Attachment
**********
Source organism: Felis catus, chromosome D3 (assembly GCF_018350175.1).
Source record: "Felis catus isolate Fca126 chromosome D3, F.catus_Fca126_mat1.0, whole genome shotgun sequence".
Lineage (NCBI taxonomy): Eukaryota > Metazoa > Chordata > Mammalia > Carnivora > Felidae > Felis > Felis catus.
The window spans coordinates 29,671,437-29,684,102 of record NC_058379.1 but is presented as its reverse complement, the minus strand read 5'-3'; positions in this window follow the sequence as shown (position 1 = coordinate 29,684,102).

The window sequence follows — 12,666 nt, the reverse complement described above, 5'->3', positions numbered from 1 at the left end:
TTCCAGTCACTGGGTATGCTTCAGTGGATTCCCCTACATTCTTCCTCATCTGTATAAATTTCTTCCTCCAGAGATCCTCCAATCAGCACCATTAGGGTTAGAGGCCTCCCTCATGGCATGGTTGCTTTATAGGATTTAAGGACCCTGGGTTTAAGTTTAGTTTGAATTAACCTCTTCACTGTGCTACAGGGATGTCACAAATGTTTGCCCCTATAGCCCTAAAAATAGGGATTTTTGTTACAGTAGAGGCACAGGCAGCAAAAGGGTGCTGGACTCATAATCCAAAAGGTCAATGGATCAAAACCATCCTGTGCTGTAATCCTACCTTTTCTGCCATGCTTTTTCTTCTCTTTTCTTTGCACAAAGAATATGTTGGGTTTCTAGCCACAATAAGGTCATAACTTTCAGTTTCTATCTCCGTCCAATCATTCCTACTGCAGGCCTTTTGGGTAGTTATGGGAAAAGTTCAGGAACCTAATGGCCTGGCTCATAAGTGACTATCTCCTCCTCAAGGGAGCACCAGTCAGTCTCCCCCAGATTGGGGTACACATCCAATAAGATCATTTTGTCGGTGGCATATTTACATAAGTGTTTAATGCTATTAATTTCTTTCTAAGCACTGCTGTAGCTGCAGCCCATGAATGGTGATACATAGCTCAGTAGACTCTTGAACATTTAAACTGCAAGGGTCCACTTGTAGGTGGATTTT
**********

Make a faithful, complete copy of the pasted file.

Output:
Source organism: Felis catus, chromosome D3 (assembly GCF_018350175.1).
Source record: "Felis catus isolate Fca126 chromosome D3, F.catus_Fca126_mat1.0, whole genome shotgun sequence".
Lineage (NCBI taxonomy): Eukaryota > Metazoa > Chordata > Mammalia > Carnivora > Felidae > Felis > Felis catus.
The window spans coordinates 29,671,437-29,684,102 of record NC_058379.1 but is presented as its reverse complement, the minus strand read 5'-3'; positions in this window follow the sequence as shown (position 1 = coordinate 29,684,102).

The window sequence follows — 12,666 nt, the reverse complement described above, 5'->3', positions numbered from 1 at the left end:
TTCCAGTCACTGGGTATGCTTCAGTGGATTCCCCTACATTCTTCCTCATCTGTATAAATTTCTTCCTCCAGAGATCCTCCAATCAGCACCATTAGGGTTAGAGGCCTCCCTCATGGCATGGTTGCTTTATAGGATTTAAGGACCCTGGGTTTAAGTTTAGTTTGAATTAACCTCTTCACTGTGCTACAGGGATGTCACAAATGTTTGCCCCTATAGCCCTAAAAATAGGGATTTTTGTTACAGTAGAGGCACAGGCAGCAAAAGGGTGCTGGACTCATAATCCAAAAGGTCAATGGATCAAAACCATCCTGTGCTGTAATCCTACCTTTTCTGCCATGCTTTTTCTTCTCTTTTCTTTGCACAAAGAATATGTTGGGTTTCTAGCCACAATAAGGTCATAACTTTCAGTTTCTATCTCCGTCCAATCATTCCTACTGCAGGCCTTTTGGGTAGTTATGGGAAAAGTTCAGGAACCTAATGGCCTGGCTCATAAGTGACTATCTCCTCCTCAAGGGAGCACCAGTCAGTCTCCCCCAGATTGGGGTACACATCCAATAAGATCATTTTGTCGGTGGCATATTTACATAAGTGTTTAATGCTATTAATTTCTTTCTAAGCACTGCTGTAGCTGCAGCCCATGAATGGTGATACATAGCTCAGTAGACTCTTGAACATTTAAACTGCAAGGGTCCACTTGTAGGTGGATTTT